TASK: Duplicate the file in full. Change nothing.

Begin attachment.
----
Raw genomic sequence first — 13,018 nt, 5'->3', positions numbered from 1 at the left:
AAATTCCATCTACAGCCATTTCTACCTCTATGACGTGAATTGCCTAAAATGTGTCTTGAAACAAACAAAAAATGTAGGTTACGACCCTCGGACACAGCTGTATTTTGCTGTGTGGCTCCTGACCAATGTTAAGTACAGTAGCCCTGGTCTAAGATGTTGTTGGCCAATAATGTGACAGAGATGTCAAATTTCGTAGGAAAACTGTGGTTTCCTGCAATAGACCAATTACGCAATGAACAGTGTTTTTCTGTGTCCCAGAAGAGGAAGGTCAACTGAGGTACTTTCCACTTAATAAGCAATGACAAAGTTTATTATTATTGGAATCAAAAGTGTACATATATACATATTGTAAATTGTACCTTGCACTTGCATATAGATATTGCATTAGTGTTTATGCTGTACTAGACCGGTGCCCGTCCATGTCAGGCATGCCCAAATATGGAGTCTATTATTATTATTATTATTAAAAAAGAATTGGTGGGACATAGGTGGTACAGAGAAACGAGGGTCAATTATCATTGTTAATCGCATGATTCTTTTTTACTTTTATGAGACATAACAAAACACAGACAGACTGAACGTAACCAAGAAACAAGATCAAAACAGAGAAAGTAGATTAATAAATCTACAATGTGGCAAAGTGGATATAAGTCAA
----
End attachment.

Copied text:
Raw genomic sequence first — 13,018 nt, 5'->3', positions numbered from 1 at the left:
AAATTCCATCTACAGCCATTTCTACCTCTATGACGTGAATTGCCTAAAATGTGTCTTGAAACAAACAAAAAATGTAGGTTACGACCCTCGGACACAGCTGTATTTTGCTGTGTGGCTCCTGACCAATGTTAAGTACAGTAGCCCTGGTCTAAGATGTTGTTGGCCAATAATGTGACAGAGATGTCAAATTTCGTAGGAAAACTGTGGTTTCCTGCAATAGACCAATTACGCAATGAACAGTGTTTTTCTGTGTCCCAGAAGAGGAAGGTCAACTGAGGTACTTTCCACTTAATAAGCAATGACAAAGTTTATTATTATTGGAATCAAAAGTGTACATATATACATATTGTAAATTGTACCTTGCACTTGCATATAGATATTGCATTAGTGTTTATGCTGTACTAGACCGGTGCCCGTCCATGTCAGGCATGCCCAAATATGGAGTCTATTATTATTATTATTATTAAAAAAGAATTGGTGGGACATAGGTGGTACAGAGAAACGAGGGTCAATTATCATTGTTAATCGCATGATTCTTTTTTACTTTTATGAGACATAACAAAACACAGACAGACTGAACGTAACCAAGAAACAAGATCAAAACAGAGAAAGTAGATTAATAAATCTACAATGTGGCAAAGTGGATATAAGTCAA